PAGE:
LatinaLista — A new Pew study finds that contrary to popular belief, the undocumented population in the United States is no longer growing and is stabilized at 11.2 million.
When the recession hit in 2007, several main industries that relied on undocumented labor, like construction, restaurant and hospitality, lost jobs. Those who were undocumented with no real ties to the United States left to return to their birth countries to look for work. The ones who stayed mainly did so because they had lived in the United States for a longer amount of time and/or had children born in the U.S.
The Pew study found that the undocumented who stayed behind are very much a part of their local communities and have lived in the states on average of about 13 years.
Among the nation’s 10.4 million unauthorized adults, a shrinking share have been in the country for less than five years — 15% in 2012, compared with 38% in 2000. A rising share have lived in the U.S. for a decade or more — 62% in 2012, compared with 35% in 2000. About a fifth (21%) had been in the U.S. for two decades or more as of 2012.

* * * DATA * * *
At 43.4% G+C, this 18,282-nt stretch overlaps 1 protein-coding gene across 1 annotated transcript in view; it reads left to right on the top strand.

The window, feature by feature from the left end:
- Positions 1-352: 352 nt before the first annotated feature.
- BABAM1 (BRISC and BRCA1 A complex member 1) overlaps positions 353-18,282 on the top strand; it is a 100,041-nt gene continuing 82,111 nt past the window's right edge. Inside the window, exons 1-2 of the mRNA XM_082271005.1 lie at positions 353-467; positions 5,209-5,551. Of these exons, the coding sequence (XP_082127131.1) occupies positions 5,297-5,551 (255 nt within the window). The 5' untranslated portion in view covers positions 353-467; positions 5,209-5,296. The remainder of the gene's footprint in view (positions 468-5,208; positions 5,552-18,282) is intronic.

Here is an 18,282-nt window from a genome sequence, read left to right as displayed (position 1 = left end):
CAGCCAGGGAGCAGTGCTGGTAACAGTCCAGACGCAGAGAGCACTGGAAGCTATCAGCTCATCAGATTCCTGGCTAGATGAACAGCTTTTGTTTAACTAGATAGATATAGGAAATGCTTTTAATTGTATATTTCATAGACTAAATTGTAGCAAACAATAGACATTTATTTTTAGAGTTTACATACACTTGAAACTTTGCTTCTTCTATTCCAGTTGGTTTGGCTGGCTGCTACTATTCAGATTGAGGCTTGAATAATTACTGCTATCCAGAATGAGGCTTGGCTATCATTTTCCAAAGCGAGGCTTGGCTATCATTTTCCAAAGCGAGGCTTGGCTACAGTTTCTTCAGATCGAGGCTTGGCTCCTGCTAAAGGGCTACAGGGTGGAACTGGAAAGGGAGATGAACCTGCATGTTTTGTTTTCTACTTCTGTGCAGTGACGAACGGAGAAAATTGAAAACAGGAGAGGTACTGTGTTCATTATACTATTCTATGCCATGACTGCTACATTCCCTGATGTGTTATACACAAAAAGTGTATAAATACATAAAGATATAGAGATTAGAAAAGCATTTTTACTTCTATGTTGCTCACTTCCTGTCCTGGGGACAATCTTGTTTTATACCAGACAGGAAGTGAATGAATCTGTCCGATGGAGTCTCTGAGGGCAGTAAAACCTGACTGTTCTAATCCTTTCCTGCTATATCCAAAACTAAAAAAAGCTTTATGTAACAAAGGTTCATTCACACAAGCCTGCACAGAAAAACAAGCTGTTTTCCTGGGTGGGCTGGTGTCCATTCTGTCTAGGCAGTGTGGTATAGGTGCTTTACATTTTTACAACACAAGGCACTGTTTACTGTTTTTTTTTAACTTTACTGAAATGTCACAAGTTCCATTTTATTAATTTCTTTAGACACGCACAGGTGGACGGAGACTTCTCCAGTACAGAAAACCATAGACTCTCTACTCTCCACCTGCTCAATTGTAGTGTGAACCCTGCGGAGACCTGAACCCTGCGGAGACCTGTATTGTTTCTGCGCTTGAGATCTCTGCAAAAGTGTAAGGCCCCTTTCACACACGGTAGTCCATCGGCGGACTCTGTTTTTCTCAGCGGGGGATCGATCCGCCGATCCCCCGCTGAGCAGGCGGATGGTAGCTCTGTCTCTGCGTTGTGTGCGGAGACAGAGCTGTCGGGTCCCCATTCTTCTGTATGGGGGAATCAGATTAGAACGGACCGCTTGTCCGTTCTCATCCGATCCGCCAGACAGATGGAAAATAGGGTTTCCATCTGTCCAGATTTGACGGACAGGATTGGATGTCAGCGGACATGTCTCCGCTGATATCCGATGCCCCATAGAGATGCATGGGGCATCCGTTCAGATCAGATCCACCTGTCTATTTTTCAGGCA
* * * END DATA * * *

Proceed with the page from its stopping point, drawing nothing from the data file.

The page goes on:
Undocumented parents of U.S. citizen-born children were found to have been living longer in the country — 15 years on average.
It’s a revelation that makes carrying out any further deportations heartbreaking and senseless. Since the Pew study finds that most of the long-term undocumented adults have established roots in the U.S. and are most probably living with their US citizen-born children, future deportations serve only to separate families and cause emotional trauma to the children.
As President Obama hesitates in taking definitive action on current immigration policy, this report serves as a wake-up call to Congress that calling for anymore future deportations is nothing more than a political attack on Latino communities. For Latinos, this report only emphasizes the need for those eligible to vote to support those political candidates who want to work with the Latino population and not against them.